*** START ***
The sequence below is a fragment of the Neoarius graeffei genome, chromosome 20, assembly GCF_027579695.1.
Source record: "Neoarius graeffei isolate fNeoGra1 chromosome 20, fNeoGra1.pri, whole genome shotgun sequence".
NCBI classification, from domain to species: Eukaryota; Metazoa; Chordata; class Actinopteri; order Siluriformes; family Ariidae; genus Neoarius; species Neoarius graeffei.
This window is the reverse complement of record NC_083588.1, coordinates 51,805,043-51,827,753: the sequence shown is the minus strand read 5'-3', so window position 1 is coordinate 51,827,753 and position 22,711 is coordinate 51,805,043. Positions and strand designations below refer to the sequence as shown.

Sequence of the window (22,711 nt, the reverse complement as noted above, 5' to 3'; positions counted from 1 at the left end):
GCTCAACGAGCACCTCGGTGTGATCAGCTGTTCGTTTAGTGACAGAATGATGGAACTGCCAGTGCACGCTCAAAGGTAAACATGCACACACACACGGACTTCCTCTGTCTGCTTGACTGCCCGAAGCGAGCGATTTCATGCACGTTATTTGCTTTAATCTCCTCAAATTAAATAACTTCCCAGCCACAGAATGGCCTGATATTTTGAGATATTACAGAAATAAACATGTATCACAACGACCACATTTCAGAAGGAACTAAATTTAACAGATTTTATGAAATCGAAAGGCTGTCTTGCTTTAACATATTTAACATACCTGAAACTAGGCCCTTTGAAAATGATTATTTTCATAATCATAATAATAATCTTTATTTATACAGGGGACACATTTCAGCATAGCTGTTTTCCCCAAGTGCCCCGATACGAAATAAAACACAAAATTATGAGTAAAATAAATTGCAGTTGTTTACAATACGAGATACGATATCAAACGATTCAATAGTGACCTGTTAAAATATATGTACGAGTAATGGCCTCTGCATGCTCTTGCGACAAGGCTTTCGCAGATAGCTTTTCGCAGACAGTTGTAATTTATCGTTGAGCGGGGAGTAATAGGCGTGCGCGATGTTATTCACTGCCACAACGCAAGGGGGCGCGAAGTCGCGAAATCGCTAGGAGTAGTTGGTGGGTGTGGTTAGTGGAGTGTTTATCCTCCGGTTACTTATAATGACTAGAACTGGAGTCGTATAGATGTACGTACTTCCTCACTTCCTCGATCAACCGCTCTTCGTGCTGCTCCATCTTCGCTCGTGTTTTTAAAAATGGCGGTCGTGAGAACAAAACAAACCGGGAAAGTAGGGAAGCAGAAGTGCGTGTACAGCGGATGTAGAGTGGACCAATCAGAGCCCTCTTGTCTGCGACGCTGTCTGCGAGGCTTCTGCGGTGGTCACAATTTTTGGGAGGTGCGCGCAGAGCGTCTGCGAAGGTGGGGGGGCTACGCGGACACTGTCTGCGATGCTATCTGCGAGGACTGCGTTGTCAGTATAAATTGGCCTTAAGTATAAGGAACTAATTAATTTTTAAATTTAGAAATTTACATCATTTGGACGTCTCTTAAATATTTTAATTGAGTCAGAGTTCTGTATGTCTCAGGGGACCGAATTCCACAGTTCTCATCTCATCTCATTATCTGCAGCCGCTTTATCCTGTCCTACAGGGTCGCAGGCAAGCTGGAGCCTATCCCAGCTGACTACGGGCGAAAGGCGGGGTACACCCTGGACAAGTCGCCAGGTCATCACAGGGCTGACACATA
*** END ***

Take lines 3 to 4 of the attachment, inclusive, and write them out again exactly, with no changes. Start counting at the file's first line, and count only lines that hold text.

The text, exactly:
NCBI classification, from domain to species: Eukaryota; Metazoa; Chordata; class Actinopteri; order Siluriformes; family Ariidae; genus Neoarius; species Neoarius graeffei.
This window is the reverse complement of record NC_083588.1, coordinates 51,805,043-51,827,753: the sequence shown is the minus strand read 5'-3', so window position 1 is coordinate 51,827,753 and position 22,711 is coordinate 51,805,043. Positions and strand designations below refer to the sequence as shown.